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The Actuary The magazine of the Institute & Faculty of Actuaries

Motor injury compensation claims fall to nine-year low

The number of personal injury motor insurance claims in the UK has fallen to the lowest level recorded in almost a decade, official government figures reveal.

Personal injury claims fall ©iStock

Published by the Department for Work and Pensions, the data shows there were 650,019 motor injury claims in 2017/18 – approximately 21% less than five years earlier.

This is the lowest amount recorded since 2008/2009, with campaigners now calling on the government to rethink proposed whiplash reforms announced last month.

These include setting fixed amounts for whiplash claims and ensuring medical evidence is provided before handing out compensation.

“The government justified these reforms on two key arguments: that there is a whiplash epidemic and that motorists would receive £35 off their car insurance,” Access to Justice spokesperson, Andrew Twambley, said.

“Now the government’s own figures show that overall claims numbers are falling, and falling faster with each passing year.”

The whiplash reforms were included in the Ministry of Justice’s new Civil Liability Bill, along with changes to the rate used by insurers to calculate personal injury payouts.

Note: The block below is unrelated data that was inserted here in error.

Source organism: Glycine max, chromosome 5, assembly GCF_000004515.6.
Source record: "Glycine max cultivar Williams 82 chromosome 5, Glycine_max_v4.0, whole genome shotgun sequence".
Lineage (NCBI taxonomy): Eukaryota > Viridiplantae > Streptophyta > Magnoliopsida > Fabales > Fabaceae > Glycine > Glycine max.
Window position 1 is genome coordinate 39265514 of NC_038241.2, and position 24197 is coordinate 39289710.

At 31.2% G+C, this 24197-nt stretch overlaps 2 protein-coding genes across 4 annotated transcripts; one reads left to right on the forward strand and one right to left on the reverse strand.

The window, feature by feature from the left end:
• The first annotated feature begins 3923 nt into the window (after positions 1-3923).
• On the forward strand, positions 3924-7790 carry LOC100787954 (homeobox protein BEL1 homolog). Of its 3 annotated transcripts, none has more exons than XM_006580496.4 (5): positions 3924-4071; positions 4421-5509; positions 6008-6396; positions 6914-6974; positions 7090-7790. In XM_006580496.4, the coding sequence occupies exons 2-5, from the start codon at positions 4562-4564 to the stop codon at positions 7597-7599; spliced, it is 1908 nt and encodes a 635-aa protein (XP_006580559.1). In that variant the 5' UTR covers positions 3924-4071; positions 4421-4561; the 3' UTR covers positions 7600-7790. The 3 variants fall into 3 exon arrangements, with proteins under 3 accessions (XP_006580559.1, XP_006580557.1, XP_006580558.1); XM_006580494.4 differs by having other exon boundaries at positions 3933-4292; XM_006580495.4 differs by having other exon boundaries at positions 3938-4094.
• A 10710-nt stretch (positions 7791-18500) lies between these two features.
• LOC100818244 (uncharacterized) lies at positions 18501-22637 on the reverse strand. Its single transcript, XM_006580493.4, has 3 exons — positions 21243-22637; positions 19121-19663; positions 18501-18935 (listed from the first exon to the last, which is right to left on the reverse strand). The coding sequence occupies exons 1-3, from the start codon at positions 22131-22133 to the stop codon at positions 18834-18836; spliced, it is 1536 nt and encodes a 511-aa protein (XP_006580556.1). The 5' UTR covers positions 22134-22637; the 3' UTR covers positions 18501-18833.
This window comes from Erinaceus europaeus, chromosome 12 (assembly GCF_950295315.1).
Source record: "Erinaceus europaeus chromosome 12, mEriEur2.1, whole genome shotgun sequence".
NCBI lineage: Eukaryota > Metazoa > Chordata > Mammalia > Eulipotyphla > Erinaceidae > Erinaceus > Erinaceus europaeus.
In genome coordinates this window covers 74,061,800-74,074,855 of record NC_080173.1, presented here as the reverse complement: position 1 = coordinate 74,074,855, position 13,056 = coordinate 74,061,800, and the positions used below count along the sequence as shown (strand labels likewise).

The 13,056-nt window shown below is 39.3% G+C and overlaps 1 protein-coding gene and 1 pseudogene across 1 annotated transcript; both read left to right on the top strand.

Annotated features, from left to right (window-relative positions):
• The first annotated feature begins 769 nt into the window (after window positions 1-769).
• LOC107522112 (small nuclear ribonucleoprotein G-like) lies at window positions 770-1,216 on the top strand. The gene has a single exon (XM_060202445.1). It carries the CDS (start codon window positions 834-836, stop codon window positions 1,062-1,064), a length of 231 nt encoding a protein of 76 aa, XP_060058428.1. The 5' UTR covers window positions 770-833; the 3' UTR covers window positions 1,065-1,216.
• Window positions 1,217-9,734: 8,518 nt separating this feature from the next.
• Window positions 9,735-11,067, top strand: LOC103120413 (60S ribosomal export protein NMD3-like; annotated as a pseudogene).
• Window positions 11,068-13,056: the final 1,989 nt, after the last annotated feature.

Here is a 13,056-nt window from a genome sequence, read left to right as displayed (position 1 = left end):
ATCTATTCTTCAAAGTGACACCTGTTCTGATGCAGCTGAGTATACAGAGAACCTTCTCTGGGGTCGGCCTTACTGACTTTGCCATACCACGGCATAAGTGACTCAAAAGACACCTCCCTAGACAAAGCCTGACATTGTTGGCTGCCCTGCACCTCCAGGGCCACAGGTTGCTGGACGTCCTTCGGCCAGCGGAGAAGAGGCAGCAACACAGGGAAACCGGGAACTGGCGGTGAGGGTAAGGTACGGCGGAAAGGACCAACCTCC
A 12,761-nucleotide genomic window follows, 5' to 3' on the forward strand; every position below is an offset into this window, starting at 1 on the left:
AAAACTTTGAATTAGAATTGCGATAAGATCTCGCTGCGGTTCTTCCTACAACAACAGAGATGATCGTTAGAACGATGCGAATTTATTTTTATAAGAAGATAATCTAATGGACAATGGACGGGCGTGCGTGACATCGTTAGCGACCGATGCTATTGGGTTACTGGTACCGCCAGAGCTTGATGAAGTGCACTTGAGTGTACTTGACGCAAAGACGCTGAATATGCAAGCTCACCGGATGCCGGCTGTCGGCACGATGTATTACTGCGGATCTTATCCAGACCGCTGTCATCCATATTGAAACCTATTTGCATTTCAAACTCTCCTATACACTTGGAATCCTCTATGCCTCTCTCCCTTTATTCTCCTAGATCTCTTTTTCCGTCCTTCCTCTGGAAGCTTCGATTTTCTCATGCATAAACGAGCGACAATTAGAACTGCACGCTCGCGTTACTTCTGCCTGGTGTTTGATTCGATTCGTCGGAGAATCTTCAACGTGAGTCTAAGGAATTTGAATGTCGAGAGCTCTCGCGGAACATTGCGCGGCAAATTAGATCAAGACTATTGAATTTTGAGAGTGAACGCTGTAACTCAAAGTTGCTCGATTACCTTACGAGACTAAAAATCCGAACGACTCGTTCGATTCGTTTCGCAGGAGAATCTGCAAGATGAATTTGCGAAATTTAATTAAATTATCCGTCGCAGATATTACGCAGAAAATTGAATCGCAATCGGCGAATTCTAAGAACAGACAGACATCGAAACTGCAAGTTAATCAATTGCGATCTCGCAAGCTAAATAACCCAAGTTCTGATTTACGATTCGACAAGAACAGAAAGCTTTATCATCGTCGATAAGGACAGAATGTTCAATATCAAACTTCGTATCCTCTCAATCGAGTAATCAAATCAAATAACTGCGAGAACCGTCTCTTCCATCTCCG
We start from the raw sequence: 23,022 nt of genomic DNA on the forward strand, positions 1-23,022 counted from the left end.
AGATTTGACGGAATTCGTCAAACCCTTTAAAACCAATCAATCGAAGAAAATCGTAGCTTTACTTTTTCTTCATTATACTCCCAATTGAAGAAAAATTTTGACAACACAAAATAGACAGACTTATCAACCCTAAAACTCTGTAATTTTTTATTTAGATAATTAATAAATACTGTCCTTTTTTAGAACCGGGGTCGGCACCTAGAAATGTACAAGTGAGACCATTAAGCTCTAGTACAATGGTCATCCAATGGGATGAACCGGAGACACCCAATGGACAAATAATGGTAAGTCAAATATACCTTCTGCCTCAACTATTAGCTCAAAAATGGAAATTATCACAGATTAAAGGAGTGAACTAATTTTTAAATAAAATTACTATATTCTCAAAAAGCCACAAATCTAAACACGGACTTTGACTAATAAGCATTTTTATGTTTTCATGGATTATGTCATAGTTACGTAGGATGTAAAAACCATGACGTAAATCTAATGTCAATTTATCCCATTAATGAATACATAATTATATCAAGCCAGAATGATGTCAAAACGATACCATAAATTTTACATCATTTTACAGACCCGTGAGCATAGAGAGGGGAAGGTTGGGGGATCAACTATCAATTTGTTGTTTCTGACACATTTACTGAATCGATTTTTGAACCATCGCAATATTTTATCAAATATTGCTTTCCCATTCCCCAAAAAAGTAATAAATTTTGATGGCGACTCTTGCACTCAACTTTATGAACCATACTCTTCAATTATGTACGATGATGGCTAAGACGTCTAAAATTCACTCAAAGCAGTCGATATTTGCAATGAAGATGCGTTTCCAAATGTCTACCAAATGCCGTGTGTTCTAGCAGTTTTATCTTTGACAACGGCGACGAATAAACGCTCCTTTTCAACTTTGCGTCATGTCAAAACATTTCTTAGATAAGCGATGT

This was said to be part of an effort to clampdown on the UK’s “compensation culture”, thought to be partly responsible for car insurance premiums increasing by 8% over 2017.

The government said the changes would result in approximately £1bn in savings for insurers, which could then be passed on to customers.

The bill is being debated today in the House of Lords, however, Association of Personal Injury Lawyers president, Brett Dixon, said injury claims are not behind rising premiums, and that “mischief clearly lies elsewhere”.

“Insurance industry evidence shows very clearly that the cost to insurance companies of motor injury claims has been falling for a long time, by 21% since 2013 to be precise,” he said.

“Any concept of fairness or compassion or help for genuinely injured people will be sacrificed for the empty promise of cheaper car insurance.”

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